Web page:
I don’t usually have EMHCs as I’m not in a parish. But during the pre-Christmas novena of pre-dawn Masses, the Misa de Gallo, we usually have two of them in the chapel where I celebrate Mass at the request of the parish priest. They themselves receive Holy Communion on the tongue. And in my experience only men are allowed to be EMHCs in the Philippines, the only exceptions being religious Sisters.

  41. I would highly recommend Fr Z’s advice in hard times he has constantly said to this family: BE THE MAQUIS!!!

  42. Geoffrey says:

    “On a related topic, what about receiving on the tongue from an extraordinary minister if you can’t get in the priest’s line? A good way to show reverence? Don’t bother since it’s not the priest? The EMs often seem a bit flustered at having to do the unexpected and I worry that they might actually drop it.”

    Christ is present in the Blessed Sacrament, regardless of whether the minister of Holy Communion is an ordinary minister or an extraordinary minister. They way we receive Him should be the same in call cases.

    As an instituted acolyte and therefore an extraordinary minister of Holy Communion, I can speak from experience. The only thing that flusters ME is when a communicant does something improper, such as self-intinction or “grabbing” the Host from me. I rarely if ever have an issue with distributing to those receiving on the tongue (and that is how I myself receive). The only tricky part is when a person does not open their mouth wide enough or stick out their tongue at all, etc.

    Regarding “row-by-row Communion”: What is the alternative? I’ve seen this even at Masses in the Extraordinary Form. If people do not go up for Communion, they just remain in the pew (or cross their arms for a blessing, but that’s another can of worms).

  43. Absit invidia says:

    I was visiting a parish while on fire assignment and the 60 some year old priest did something similar after I genuflected before receiving exclaiming loudly “will you just BOW?!”

    I didn’t go back the following Sunday.

  44. Filipino Catholic says:

    Re Fr. Coyle, there are churches in the Philippines where the congregation receives communion row by row (presumably to avoid the chaos of frequent line-cutting seen often in the larger congregations), though I have only been to exactly one so far and it was an oratory meant for a more affluent sort of folk. That one had only men as EHMCs (some were in gray habits, which order is this?), but then I can barely recall having seen female EHMCs in my life.

  45. The Masked Chicken says:

    Dear Nine Man Morris,


    You wrote:

    “But if this happened to my wife, I probably would have said, since I’m right behind my wife in the conga line always, “Cannon Law 910 says that the ordinary minister of holy Communion is a bishop, presbyter, or deacon. Canon Law 230 says that only in extraordinary circumstances of necessity can laypeople assist in the distribution of the Eucharistic. Those conditions, set out in Immensae Caritatis, are not even being met here. So yes, according to our Catholic Church, she does have to get it from you.” There’s a book Canon Law Made Easy that I used in case I got grief from Novus Ordo types for certain Orthodox tendencies. I would be happy to finish a scene that he started. After all, the interchange might be the most catechesis parishioners get all year!”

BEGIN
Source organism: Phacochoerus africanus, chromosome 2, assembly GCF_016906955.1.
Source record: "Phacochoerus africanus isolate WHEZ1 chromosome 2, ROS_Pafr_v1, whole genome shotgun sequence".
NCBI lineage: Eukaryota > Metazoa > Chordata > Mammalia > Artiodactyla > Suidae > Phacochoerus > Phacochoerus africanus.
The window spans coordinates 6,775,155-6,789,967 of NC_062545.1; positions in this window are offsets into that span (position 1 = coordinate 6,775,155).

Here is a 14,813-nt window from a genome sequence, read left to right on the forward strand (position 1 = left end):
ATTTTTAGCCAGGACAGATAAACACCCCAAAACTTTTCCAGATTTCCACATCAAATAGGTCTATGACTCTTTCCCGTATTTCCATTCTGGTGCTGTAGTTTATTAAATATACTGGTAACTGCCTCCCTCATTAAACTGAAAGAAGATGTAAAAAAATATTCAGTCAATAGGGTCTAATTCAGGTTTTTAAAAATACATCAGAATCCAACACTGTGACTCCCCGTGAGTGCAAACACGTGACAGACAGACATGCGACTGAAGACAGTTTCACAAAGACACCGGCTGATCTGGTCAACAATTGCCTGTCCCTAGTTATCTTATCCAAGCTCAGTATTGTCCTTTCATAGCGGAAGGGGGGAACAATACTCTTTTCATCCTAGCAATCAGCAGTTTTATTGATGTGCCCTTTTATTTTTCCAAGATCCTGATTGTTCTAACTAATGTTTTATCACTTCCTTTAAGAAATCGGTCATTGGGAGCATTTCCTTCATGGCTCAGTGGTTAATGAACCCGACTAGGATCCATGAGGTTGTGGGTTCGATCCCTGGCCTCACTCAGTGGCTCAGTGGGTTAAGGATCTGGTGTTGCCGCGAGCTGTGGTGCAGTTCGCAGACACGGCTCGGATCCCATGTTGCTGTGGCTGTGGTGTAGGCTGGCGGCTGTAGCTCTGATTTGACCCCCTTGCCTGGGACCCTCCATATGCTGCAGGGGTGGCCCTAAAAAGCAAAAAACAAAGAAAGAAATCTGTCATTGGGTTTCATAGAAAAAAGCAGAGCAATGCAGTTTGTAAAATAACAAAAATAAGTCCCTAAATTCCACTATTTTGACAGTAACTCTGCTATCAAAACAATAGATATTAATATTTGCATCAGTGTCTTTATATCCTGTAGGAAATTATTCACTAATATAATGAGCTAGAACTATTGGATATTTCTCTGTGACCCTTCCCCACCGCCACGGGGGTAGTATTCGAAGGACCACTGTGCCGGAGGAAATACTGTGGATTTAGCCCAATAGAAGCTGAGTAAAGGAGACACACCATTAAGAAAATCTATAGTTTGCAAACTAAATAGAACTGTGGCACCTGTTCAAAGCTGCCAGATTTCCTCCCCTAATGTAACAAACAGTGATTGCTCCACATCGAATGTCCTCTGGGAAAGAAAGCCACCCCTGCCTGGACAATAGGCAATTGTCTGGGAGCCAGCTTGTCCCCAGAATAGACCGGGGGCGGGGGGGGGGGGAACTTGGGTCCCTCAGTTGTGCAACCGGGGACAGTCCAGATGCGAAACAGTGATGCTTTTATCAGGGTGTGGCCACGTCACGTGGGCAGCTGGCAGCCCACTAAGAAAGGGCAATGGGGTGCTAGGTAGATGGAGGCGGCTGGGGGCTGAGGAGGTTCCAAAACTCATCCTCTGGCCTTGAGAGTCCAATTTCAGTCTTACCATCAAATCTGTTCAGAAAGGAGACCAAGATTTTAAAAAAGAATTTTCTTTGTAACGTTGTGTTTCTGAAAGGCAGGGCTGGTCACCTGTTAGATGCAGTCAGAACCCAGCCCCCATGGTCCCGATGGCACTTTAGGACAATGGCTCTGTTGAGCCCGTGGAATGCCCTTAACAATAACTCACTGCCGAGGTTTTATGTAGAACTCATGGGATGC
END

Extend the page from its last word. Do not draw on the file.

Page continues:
One has to be careful about the appropriate conditions to give fraternal correction. Doing this in the Communion line during Mass is, while understandable due to the emotions raise, basically, uncharitable, because there is no time to really calmly reason with the priest, only a few people would hear and understand the exchange (certainly not those more than a few people behind you), and because there may be people behind you with health conditions, unknown to you, who are having a hard time standing in line. Arguing with the priest at this moment is not a case of necessity, as would be the case if the Blessed Sacrament were being desecrated.

    While I don’t like EMHC anymore than you, prudence can, sometimes, tolerate an evil for a short time, if the possibility of correction exists in the future due to the tolerance. In this case, tolerating the EMCH for that day would allow you to receive the Blessed Sacrament and talk to the priest in a calmer setting. Also, if you are new to a parish, ask why EMHC are bring used. There might be some condition that you do not know about.

    The priest in the anecdote was wrong and I hope the couple understood that this humiliation will bring them merit for their piety.

    The Chicken

  46. GrumpyYoungMan says:

    If the priest in question was the only celebrant, and no other priests were assisting with communion, then Father was the ONLY available “Eucharistic minister,” let alone the next available.

    Words matter.

  47. sparks1093 says:

    I underwent surgery on the 6th of June to have part of my lung removed to get rid of lung cancer. I was in the hospital for 5 days and received viaticum daily from 5 different EMHCs. I was thankful for this blessing. I am an EMHC in my parish and every now and then someone will cross over to receive from the priest. I do not mind. I do note that this the Body, Blood, Soul and Divinity of our Lord regardless of who gives it to you, an EMHC or the Holy Father himself.

  48. APX says:

    At the risk of getting lynch mobbed for what I’m about say, I will say two things (more or less).

    1. While not preferred or ideal, it is not sinful to receive communion from an EMHC. One will gain more merit through humble obedience to the priest’s request, even if he may be wrong.

    2. The SSPX doesn’t have permission from the Church to offer Mass. As such, objectively speaking, at this time, their Masses lack the merit the Church supplies. While one still receives our Lord, and may receive Actual grace, the SSPX’s Masses are still less meritorious than these other Masses that have the Church’s permission.

    Jesus didn’t come down from cross and neither should we. Suffer the abuses and offer up your suffering for the priests’ sanctification and in reparation for their sins…and go to confession.

  49. benedetta says: